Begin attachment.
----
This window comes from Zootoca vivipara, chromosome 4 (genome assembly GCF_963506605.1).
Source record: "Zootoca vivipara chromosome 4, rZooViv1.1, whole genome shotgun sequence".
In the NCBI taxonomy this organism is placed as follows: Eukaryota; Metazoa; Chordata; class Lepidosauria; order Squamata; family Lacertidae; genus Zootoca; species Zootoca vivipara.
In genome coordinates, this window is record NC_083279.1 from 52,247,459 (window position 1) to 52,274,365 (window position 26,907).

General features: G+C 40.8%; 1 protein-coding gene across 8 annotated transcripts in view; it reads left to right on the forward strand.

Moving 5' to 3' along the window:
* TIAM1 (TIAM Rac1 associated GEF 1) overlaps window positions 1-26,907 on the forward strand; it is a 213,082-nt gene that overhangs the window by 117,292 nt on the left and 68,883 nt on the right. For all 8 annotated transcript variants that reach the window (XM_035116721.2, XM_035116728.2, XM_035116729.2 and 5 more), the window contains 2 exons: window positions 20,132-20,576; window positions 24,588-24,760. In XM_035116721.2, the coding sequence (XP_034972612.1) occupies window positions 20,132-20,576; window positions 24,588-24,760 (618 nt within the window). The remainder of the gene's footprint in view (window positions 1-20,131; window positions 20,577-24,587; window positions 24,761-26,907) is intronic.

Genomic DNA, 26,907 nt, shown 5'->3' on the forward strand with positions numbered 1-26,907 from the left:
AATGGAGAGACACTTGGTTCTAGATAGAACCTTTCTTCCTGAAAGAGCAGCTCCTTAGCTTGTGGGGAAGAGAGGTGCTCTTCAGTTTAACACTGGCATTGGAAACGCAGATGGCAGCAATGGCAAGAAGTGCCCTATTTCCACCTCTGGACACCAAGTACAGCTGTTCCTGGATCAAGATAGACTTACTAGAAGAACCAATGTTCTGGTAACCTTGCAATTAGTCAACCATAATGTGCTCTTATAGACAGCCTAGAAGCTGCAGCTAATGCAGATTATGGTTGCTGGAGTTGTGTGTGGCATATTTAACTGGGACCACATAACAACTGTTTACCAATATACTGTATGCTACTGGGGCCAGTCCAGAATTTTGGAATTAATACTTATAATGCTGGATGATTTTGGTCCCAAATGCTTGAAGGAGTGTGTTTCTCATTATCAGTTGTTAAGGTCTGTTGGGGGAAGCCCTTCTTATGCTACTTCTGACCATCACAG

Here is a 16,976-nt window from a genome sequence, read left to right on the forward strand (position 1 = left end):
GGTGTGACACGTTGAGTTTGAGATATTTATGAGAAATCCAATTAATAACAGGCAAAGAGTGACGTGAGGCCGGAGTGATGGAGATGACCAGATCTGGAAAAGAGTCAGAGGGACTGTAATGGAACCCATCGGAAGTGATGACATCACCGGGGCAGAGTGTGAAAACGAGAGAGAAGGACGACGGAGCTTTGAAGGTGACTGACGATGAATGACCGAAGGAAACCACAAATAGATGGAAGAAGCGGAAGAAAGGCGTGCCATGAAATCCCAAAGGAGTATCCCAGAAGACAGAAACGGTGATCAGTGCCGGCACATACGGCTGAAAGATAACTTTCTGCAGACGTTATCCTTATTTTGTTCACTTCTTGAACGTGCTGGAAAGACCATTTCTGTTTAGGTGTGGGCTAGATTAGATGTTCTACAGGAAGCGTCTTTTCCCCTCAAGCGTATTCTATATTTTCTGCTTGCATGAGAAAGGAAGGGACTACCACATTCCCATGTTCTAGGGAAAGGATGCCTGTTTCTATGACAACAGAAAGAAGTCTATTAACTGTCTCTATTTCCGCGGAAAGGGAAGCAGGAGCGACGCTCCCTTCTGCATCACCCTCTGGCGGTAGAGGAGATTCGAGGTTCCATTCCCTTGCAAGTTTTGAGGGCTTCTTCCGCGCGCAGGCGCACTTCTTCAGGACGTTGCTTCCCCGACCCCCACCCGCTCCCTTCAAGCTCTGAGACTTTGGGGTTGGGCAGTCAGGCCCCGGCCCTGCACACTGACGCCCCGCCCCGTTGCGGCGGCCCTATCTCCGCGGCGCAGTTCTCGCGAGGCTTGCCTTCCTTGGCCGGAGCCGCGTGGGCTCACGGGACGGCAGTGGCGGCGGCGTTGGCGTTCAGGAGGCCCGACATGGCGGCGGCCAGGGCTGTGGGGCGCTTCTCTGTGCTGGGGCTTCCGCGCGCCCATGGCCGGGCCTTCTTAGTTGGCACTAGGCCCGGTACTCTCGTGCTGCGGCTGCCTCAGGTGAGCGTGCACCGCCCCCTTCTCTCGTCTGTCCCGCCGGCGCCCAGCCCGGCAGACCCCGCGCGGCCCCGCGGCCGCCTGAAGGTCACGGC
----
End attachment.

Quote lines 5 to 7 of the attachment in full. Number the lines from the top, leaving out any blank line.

General features: G+C 40.8%; 1 protein-coding gene across 8 annotated transcripts in view; it reads left to right on the forward strand.

Moving 5' to 3' along the window:
* TIAM1 (TIAM Rac1 associated GEF 1) overlaps window positions 1-26,907 on the forward strand; it is a 213,082-nt gene that overhangs the window by 117,292 nt on the left and 68,883 nt on the right. For all 8 annotated transcript variants that reach the window (XM_035116721.2, XM_035116728.2, XM_035116729.2 and 5 more), the window contains 2 exons: window positions 20,132-20,576; window positions 24,588-24,760. In XM_035116721.2, the coding sequence (XP_034972612.1) occupies window positions 20,132-20,576; window positions 24,588-24,760 (618 nt within the window). The remainder of the gene's footprint in view (window positions 1-20,131; window positions 20,577-24,587; window positions 24,761-26,907) is intronic.